Responsibility to the Then and Now


The Bible is a remarkable collection of documents. It provides its reader not only with a spiritual guide to life but a historical document that can be pretty reliably used to see the Levant of Antiquity. The Old Testament or Hebrew Bible also acts as a people’s history for the Jewish people, with the remarkable addition of it depicting il Buono, il Brutto, e il Cattivo (The Good, the Bad, and the Ugly is actually an Italian film). This is unusual for any people’s history, which usually attempts to depict their people as the bee’s knees (gotta stay hip with the groove as the kids say). The reason the Bible is written in such a fashion could be to depict a people who were truly under God. That is to say an entire society not under a god-emperor or semi-deified chieftain or petty king, but under fallible men who do bad things.

The story of Judah and Tamar is one such example that can be retrieved from this venerable text. It’s not flattering, to say the least. The story is found in Genesis 38. Faced with the prospect of catastrophic public embarrassment, Judah opts to do the right thing and takes on the responsibility for what he has done. It was not “I’m sorry” or some other variant thereof, but a full acceptance of what he had done. He had slept with Tamar, treating her as a mere prostitute. He had denied her her right to children.

Not all instances of taking responsibility are so clean-cut and fair, however, there are many instances wherein you have to take responsibility in cases where it is remarkably unfair. When children do something wrong to someone else, the child may receive the discipline, but their actions still fall upon the shoulders of the parent. They are a reflection of you; fair or not. This of course is a good lesson for children in the manner in which you honor your parents, but perhaps this is best left for another piece. This responsibility is not left to just a parent/child dynamic, but even more broadly to all organizations and institutions.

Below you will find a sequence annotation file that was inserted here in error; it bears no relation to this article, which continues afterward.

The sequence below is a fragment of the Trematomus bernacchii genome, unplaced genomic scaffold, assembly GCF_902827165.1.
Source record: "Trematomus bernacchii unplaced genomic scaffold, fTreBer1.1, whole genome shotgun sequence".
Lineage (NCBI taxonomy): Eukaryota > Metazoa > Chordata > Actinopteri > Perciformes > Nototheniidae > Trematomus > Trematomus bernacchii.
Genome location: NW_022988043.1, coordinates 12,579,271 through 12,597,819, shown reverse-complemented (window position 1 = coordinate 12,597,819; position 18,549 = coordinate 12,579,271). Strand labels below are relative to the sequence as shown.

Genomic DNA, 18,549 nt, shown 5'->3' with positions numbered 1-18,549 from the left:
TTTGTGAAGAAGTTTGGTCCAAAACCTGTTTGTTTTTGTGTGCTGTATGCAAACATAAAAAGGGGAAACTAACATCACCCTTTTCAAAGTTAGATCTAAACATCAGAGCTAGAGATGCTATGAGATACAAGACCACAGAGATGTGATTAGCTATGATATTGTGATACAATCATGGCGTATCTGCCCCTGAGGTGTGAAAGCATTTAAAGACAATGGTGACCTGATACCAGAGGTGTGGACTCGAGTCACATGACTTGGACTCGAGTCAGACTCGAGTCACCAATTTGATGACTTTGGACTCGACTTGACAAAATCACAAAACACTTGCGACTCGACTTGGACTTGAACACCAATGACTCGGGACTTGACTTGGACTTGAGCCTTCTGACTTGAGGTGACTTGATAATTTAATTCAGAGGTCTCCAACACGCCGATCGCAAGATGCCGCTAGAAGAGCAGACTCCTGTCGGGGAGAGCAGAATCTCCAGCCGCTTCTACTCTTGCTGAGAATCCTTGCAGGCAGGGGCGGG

On the morning of June 6, 1944, the Supreme Commander of Allied Forces in Europe Dwight D. Eisenhower made the critical decision to give the go-ahead with the Normandy landings and, thus, the invasion of Europe. The weather was atrocious. The success of the landings uncertain. But Eisenhower took the correct gamble to send in the troops. After he took said actions he sat down at his desk to pen out a letter accepting full responsibility for its failure if such an event were to pass.

When President Trump departed in shame in the face of not only his own actions but the actions of his followers. Commentators throughout the Conservasphere made defenses of Trump’s rhetoric by pointing out, correctly, that he had told his followers to march peacefully and patriotically. His followers apparently did not get the memo. In the end, he still bears the responsibility for the actions of his followers. He dialed up the rhetoric, he upped the ante. How far this responsibility goes is debatable. Not every single deplorable action can be linked back to the man on top.

This leads us rather nicely into the issue of national and religious responsibility. The Catholic philosopher Alasdair MacIntyre stated